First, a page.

- What metronome marking to use. If they are not yet at goal tempo, tell them how many times they should play/sing it smoothly before they increase it, how many clicks to increase each time, and what metronome marking they should end with. (If they're practicing with a recording you made, they'll already have the specific speed.)
- How many days (and how many times per day) to do all of that.
The more of this I can do in the lesson with them, the better.
After a student has gotten used to very specific practicing, they can be taught to figure out those very specific things for themselves. You can help them learn how to decide which parts to practice by asking them to identify trouble spots. At first, they will need cues like, "Where did you pause? Where did you feel uncomfortable?" Follow up with questions like, "Do you know what happened there?" to help them identify whether the issue is about the pitch, the rhythm, the word, the technique, etc. Then follow up with "What could you focus on while you play/sing to help you fix that?" Have them try out their hypothesis. Ask them how it's going as they do it. If they should change course, ask questions to help them figure out the course on their own as much as possible.
Encourage them to practice the section with the focus they have chosen until they no longer have any anxiety or hesitation or worry about it. Let them know that if anxiety is increasing instead of decreasing, they should take a break, do a different section or exercises, and come back to that one later. Rather than doing only as many repetitions as they can get away with, or continuing to repeat something when it's obviously getting worse instead of better, they start working toward a feeling of confidence and relaxation.
Specific practice goals will give students the best results. Walk them through that process in lessons so they can do that same kind of practice at home. Otherwise, they will likely spend their "practice" time playing and singing without making helpful changes.
Write it down. Record it.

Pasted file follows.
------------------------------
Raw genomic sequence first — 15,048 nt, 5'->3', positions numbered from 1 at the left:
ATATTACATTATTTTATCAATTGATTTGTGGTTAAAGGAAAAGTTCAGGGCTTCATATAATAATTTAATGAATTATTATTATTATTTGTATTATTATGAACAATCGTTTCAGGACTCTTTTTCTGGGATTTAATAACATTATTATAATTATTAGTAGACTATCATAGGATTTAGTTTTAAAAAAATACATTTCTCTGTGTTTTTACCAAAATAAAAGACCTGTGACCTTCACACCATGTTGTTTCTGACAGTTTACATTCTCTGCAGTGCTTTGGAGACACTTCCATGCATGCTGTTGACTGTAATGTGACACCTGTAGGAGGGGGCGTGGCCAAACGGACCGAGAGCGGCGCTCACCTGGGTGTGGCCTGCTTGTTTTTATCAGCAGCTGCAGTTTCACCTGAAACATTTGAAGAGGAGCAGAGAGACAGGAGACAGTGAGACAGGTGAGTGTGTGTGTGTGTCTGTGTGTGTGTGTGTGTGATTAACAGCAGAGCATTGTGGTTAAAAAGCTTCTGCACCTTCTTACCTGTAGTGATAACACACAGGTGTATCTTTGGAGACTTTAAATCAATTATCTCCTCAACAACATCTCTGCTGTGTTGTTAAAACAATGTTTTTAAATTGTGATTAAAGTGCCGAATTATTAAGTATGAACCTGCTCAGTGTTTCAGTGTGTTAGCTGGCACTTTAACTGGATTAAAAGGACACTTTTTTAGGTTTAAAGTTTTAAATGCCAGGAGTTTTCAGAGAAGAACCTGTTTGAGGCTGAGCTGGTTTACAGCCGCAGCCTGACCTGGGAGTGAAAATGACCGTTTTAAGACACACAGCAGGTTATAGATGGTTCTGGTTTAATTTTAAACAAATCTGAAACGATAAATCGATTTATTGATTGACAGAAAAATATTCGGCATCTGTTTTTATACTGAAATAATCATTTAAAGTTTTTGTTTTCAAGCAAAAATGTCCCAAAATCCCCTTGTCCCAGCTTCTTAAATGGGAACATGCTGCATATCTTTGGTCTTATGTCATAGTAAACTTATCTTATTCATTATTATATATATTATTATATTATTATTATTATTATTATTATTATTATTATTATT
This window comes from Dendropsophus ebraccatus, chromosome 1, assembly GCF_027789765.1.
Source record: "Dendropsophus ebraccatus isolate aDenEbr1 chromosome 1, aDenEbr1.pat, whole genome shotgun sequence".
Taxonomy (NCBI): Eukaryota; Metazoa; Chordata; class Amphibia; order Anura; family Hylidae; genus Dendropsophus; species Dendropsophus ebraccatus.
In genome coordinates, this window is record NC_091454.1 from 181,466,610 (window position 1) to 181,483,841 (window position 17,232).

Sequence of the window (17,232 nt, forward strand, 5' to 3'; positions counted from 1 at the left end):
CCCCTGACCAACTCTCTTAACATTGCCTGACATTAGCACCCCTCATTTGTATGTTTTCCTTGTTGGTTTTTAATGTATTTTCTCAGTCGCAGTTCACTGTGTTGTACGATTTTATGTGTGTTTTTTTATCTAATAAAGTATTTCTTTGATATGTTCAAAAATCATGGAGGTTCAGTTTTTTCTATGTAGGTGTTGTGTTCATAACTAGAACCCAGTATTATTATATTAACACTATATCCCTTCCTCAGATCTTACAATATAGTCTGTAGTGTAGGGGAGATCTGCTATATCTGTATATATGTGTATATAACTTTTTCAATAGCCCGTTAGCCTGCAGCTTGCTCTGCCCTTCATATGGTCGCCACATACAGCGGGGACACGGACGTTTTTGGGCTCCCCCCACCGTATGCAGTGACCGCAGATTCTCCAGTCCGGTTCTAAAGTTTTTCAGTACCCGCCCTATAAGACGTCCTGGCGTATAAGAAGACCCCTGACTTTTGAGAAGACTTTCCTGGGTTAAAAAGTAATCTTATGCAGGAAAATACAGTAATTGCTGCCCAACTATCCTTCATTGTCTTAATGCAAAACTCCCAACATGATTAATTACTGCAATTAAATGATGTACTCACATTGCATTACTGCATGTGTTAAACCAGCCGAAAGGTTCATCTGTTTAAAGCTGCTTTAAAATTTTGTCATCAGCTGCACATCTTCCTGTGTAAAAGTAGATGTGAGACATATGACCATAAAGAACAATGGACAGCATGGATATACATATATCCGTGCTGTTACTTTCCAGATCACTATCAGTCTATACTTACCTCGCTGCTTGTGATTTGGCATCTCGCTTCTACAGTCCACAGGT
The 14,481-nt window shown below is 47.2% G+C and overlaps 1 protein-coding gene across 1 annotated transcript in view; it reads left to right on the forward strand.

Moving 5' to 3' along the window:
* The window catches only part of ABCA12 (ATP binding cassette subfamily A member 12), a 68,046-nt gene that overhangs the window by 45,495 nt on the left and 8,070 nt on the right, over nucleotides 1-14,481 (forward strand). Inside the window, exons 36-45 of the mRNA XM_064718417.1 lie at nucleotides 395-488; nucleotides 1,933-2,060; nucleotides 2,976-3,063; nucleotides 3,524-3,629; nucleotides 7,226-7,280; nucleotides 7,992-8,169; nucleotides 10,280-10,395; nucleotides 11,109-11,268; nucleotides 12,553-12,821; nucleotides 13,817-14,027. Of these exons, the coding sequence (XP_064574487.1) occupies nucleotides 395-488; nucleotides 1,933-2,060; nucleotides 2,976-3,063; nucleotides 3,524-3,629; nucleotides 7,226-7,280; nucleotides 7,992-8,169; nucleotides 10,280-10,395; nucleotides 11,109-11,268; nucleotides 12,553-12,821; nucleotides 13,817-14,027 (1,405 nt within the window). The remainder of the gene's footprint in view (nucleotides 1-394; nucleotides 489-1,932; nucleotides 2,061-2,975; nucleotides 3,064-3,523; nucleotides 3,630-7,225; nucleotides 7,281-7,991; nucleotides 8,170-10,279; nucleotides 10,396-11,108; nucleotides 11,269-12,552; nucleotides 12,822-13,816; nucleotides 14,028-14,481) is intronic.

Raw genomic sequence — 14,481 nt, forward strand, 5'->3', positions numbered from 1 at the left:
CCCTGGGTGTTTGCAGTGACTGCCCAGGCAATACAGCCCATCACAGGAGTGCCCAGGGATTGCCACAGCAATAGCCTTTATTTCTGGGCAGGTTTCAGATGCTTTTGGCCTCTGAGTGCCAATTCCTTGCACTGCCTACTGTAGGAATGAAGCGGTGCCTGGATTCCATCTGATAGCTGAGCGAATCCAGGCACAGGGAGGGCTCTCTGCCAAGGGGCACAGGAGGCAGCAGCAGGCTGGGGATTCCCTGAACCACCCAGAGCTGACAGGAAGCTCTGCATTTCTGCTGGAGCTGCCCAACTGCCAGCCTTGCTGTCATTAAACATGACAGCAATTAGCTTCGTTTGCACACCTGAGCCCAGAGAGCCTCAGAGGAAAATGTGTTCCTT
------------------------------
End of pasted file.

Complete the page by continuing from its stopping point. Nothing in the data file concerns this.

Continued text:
It's not fair to expect students to remember everything. You probably won't, either. Keeping records of those very specific assignments is beneficial for everyone. I write down the exercises/sections, repetitions, metronome markings, focus points, etc. that we discuss in the lesson. The following week, we use that list as a guide to go over what they worked on. Referring to the sheet during lessons increases the likelihood that they will remember to look at it during practice time.
I have voice students make audio recordings of their vocal exercises. When practicing vocal technique, a student should be able to focus on whatever I've asked them to focus on: breath, vowels, balance, volume, pitch, etc. The student just has to turn the recording on (remind them to play the recording through decent speakers) and sing with it when they get home. Be sure to tell them to actually practice with the recording you made. I've had many students who didn't connect the dots about why we made that recording the first week. Again, be as specific as possible.
I've developed a lesson assignment sheet over the years, and I update and change it as I see what's helpful and what's not. I divide assignments into three major categories, and students report how many minutes they spend on each thing. This encourages them to spend time on more than just songs. The assignment sheet has been helpful with adults as well as kids. Many adults are already good at keeping track of their own assignments. The ones who need more structure and direction find the sheets helpful.
For younger students, I require a parent signature. Practice minutes are tallied each semester for a practice prize. Elementary, Middle School, and High School have their own prize of $10 iTunes Gift Cards, and the grand prize of a $25 gift card goes to the student with those most minutes in the whole studio.
I recently added a student's choice category. This encourages students to show me what they're doing "for fun," and lets parents know that it's good for students to play and sing things outside of their assignments. I include Student's Choice minutes in their weekly practice totals up to the amount that they match in their other three categories combined, which encourages them to practice their assignments more so they can count more of their Student's Choice minutes.
What are some things you've learned about helping a student practice well? Share in the comments below.